For Immediate Release
July 10, 2013
Contact:

Sean Neary/Meaghan Smith
(202) 224-4515

Baucus Statement on Improving the Flawed Medicare Payment System

Benjamin Franklin once said, “You may delay, but time will not, and lost time is never found again.”

Those words ring true today as we work to repeal the sustainable growth rate, or SGR.  This is the formula used to pay doctors who treat Medicare patients.  It is antiquated, inefficient and flawed. 

Over the past decade, the SGR has called for Medicare payment cuts to physicians that are unsound.  Next year, physicians face a 25 percent cut under the formula.  This deep cut would mean many seniors could lose access to their doctors.  I refuse to let that happen.

In each of the last 10 years, Congress has prevented these cuts to physicians by passing a patch, but we never addressed the root cause of the problem — the SGR itself. 

It is time to repeal this broken formula, and we need to do it this year.

The most recent 10-year estimate for repealing the SGR is $139 billion. This is a lot of money, but last year’s estimate for repeal was nearly twice as much.  So we must act.

But we cannot just repeal the SGR.  We need to change the entire fee-for-service system that Medicare uses to pay physicians.

Fee-for-service promotes volume over value.  That is certainly not a model of efficiency.  We need to encourage physicians to coordinate patient care to save money and improve health outcomes. 

At the same time, we must remember that the payment system sets payments for other providers as well as physicians.  This system pays nearly 850,000 clinicians, and 300,000 of these clinicians are advanced practice nurses and physician assistants.  A new SGR system must work for all of these health care providers.

The Center for Medicare and Medicaid Innovation is testing new ways to compensate physicians and other providers who deliver high quality, efficient care.  And the Affordable Care Act took a key step in controlling Medicare costs by creating Accountable Care Organizations.  These groups of doctors and hospitals work together to provide quality care for Medicare patients.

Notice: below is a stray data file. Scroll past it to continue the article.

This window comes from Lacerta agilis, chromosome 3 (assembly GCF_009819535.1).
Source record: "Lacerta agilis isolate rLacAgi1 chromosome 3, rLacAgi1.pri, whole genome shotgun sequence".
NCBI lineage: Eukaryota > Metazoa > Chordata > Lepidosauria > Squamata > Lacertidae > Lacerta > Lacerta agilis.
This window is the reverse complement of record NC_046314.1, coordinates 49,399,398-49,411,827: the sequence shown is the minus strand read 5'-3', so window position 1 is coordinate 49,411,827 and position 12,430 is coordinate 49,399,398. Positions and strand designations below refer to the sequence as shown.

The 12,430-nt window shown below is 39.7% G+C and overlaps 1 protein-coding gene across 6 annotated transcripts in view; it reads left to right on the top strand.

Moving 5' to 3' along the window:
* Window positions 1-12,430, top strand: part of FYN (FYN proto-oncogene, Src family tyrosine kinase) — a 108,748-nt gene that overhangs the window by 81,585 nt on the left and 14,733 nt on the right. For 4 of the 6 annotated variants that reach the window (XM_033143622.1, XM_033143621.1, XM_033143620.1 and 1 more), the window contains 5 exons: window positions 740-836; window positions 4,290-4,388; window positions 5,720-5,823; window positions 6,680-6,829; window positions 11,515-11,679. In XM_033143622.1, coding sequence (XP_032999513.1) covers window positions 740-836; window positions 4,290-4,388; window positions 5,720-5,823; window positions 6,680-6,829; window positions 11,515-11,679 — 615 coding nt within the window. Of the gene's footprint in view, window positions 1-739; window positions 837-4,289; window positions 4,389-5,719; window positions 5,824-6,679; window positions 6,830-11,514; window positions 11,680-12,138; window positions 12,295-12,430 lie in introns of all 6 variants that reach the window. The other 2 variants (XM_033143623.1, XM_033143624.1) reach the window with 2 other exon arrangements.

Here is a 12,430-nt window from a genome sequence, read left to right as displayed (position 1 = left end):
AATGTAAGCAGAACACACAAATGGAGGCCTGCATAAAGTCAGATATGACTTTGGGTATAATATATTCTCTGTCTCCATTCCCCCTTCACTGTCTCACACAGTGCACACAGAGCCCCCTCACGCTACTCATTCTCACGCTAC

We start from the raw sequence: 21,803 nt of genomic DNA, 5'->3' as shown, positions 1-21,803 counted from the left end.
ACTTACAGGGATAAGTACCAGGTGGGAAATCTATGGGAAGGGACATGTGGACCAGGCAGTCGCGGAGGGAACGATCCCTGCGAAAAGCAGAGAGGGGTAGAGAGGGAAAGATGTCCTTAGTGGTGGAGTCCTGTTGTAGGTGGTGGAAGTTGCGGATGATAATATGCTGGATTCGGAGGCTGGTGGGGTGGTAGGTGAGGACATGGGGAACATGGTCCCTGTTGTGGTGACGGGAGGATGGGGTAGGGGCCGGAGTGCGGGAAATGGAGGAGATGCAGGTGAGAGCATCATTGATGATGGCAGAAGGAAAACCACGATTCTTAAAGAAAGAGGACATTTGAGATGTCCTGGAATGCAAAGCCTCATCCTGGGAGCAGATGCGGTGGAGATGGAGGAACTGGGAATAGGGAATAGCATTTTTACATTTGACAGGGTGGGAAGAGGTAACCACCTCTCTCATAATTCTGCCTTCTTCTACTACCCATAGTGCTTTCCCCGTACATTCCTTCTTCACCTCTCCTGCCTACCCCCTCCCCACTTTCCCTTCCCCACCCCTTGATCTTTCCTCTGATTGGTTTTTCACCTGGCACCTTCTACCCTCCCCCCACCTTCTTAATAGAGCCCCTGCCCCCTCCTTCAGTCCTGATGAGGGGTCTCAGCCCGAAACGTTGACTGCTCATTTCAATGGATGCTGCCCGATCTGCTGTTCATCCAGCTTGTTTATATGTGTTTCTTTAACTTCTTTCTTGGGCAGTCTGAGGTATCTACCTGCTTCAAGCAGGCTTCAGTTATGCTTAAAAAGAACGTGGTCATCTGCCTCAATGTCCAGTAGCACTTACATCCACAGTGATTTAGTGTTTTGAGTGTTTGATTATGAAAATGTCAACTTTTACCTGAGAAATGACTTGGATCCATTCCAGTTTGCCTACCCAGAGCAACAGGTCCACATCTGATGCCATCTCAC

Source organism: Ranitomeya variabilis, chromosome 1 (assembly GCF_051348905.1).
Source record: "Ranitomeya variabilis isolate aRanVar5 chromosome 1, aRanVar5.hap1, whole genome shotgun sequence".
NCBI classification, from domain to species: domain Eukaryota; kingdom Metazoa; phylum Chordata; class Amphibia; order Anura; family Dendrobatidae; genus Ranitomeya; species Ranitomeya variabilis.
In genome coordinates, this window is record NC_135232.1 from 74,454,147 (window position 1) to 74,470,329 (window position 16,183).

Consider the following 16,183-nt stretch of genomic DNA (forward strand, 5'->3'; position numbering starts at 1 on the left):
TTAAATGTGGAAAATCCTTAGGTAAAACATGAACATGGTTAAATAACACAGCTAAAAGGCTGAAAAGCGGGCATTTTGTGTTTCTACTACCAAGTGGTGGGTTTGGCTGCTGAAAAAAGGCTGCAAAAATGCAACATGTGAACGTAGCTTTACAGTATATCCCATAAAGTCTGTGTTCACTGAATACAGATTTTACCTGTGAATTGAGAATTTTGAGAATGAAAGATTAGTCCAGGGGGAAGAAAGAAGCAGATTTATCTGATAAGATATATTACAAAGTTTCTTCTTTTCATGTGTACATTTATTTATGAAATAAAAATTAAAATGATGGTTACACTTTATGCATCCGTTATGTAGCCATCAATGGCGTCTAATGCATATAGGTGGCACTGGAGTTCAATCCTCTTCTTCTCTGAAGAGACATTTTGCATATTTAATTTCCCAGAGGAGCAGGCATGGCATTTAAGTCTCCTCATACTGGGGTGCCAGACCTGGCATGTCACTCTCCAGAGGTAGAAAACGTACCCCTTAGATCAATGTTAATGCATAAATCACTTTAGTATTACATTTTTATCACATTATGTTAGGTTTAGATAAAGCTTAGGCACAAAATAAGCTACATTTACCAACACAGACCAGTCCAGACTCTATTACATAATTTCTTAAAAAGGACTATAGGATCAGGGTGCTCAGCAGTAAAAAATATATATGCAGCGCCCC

These multi-specialty groups are helping us understand how to incentivize providers to provide value.  These organizations share in the savings they achieve when they provide more efficient quality care.

I’m proud that the Billings Clinic in Montana became an Accountable Care Organization this past January.

Teams of providers are working together to coordinate care for chronically ill patients.  That’s just one of their missions.  They’re also focused on improving access to primary care, with the goal of getting sick patients a doctor’s appointment the same day.   

While new systems are being tested, we need to improve the current system.  Doctors and nurses who see patients every day can give valuable ideas about what works and what doesn’t. 

That’s why in May, Senator Hatch and I sent a letter to the health care provider community asking for their advice.  What can we do to improve the system?  What would make your practice better?  We asked for specific, concrete ideas.

The response was encouraging.  We received 133 letters.  Physicians told us they are working to improve their quality of care, to improve communications with patients and to work in teams.  They’re trying.

They are developing new types of practices with a focus on outcomes and continuous care.  They are using evidence-based guidelines to reduce unnecessary services.  

Physicians want to improve their performance and efficiency, and Medicare’s payment policy needs to incentivize that improvement.

I want to highlight the letter from the American College of Physicians.  They gave us concrete examples, down to how Medicare could incentivize physicians to use guidelines that help them decide when to order tests and perform procedures.  This would encourage doctors to provide the care seniors need, and avoid unnecessary care that might cause harm.

I’m not saying we will accept all of their suggestions, but their comments help us see different angles of potential policies.

We also have brought experts to the Finance Committee to hear their ideas about fixing the SGR.  We held three roundtables and a hearing in May.  It is now time to hear from CMS.

In his 2014 budget proposal, the President agrees that we need to move to alternative payment models, and he recognizes this will take time.  His budget proposal also advocates reforms to the current system.  

Today we will learn what CMS is doing to improve physician payments, and we want to hear CMS’s views on a new plan for Medicare physician policies.

For as Benjamin Franklin warned, you may delay, but time will not.  So let us get to work repealing this flawed system and developing a new one that works for providers and patients.

###